In short, astrophotography is the art of taking photographs of objects in space. Whether shot with a camera phone or by the Hubble Space Telescope, it’s all astrophotography.
Although you can take photos of the night with a camera phone, using a telescope that is built solely with astrophotography in mind is obviously a much better option. These telescopes are made for capturing breathtaking, high definition photographs of space objects that simply go unnoticed by the human eye.
Best Beginner Telescopes for Astrophotography
Here are our reviews of the best beginner telescopes for astrophotography
This telescope is a great option for any beginner. Capable of taking clear photos of the Andromeda Galaxy, this telescope will have you wishing the nights were longer.
- Affordable option for beginners
- Compact and lightweight means this telescope can easily be transported
- Illuminated finder scope
The Orion ED80T CF is a highly recommended model for beginners due to its ability to capture high definition, professional photographs at a reasonable price.
- Built-in dew shield and dual-speed Crayford focuser
- Lightweight and strong
- Built with extra-low, dispersion glass for exceptional resolution
Weighing in at just over 5 pounds, this telescope, from William Optics, is a great option for any beginner who loves to travel outside of the city in search of dark sky sites.
- Precision dual-speed focuser
- Built-In thermometer to monitor temperature while imaging
- Compatible with a wide range of high-definition cameras
This telescope, from Orion, Is amazing for viewing deep-sky objects with high resolution. Complete with a sturdy, adjustable tripod, this telescope is highly portable.
- Capable of slow motion tracking
- Internal polar alignment scope for precision
- Includes Starry Night astronomy software, an amazing reference for beginners.
This telescope was built with beginners in mind. Easy-to-use for both adults and children alike, sit back and enjoy taking photos of deep sky objects the whole family will enjoy.
- Comes with three replaceable eyepieces for strong magnification
- Adjustable aluminum tripod
- No tools required, perfect for any beginner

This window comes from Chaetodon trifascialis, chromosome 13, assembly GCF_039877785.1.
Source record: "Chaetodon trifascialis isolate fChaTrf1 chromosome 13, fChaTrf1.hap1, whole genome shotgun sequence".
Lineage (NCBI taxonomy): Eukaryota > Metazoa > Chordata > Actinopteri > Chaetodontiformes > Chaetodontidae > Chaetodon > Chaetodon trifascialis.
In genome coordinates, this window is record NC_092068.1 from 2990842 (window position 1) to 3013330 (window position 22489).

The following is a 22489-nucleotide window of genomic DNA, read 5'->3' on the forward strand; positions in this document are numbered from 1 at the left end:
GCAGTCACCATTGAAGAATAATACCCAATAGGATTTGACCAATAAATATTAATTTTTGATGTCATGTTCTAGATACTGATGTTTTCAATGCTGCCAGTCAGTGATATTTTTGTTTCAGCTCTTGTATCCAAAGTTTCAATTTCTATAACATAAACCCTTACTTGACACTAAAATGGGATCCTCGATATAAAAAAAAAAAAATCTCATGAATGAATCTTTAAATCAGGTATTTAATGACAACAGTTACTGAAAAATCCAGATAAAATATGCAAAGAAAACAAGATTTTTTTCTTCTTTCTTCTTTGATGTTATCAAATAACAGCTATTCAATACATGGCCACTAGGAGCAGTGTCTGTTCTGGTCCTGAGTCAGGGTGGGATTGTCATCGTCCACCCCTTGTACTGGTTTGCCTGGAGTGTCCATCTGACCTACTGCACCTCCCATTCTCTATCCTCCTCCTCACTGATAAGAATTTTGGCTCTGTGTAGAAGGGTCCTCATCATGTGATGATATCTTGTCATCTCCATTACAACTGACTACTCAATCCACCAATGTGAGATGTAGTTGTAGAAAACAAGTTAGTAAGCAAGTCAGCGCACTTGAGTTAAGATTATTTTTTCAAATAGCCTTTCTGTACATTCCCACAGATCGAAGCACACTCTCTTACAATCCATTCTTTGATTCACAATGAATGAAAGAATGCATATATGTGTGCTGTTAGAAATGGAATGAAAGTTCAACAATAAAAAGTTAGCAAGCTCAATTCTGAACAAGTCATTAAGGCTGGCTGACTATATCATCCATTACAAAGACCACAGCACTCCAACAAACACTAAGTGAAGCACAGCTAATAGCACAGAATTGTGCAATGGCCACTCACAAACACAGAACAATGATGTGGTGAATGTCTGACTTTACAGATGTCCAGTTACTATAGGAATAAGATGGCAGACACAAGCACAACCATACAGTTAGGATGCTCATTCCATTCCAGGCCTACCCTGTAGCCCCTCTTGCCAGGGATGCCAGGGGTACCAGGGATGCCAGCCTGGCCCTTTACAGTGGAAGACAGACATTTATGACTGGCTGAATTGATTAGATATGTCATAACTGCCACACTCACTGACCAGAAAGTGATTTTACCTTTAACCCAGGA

Beginner Telescopes for Astrophotography Buyer’s Guide
With so many amateur telescopes available on the market, choosing the right one for your needs can seem a little daunting. As in any new hobby, there can be a big learning curve when it comes to astrophotography. Telescopes ranging from very affordable to highly expensive will cause a lot of amateurs to scratch their heads. Thankfully, our buyer’s guide is here to help. Below are a few things to keep in mind when making your purchase.
As mentioned above, depending on the brand and features, these telescopes can have a massive price range. As there is a steep learning curve in regards to astrophotography, we suggest starting small and simple. If your passion for the craft grows, then consider spending a little more on your next purchase. There is no sense in spending thousands on a high-tech telescope just to become disenchanted with the craft, packing your expensive telescope into a box for storage.
Different companies include different accessories with their telescope packages. Whether included with your purchase or not, as a rule of thumb, every beginner will need the following: a field flattener, carrying case, tube rings, a diagonal and a finder’s scope. Read the product list carefully before making your purchase. If any of these items are not included, they will need to be purchased separately.
As a novice, consider buying a starter kit. These kits are geared toward beginners and come with everything you need to get started, right out of the box. Many of these kits also include digital software and online databases to help beginners navigate the skies.
These telescopes can vastly vary in size and weight, from small and compact to massive and stationary. Think about how you plan on using your telescope: do you plan on travelling to dark sky locations? If so, a compact model that will fit into a hiking bag would be a good choice; do you live in the country, away from city lights and light pollution? Then perhaps a large, sturdy model would suffice. Consider this before making your final decision.
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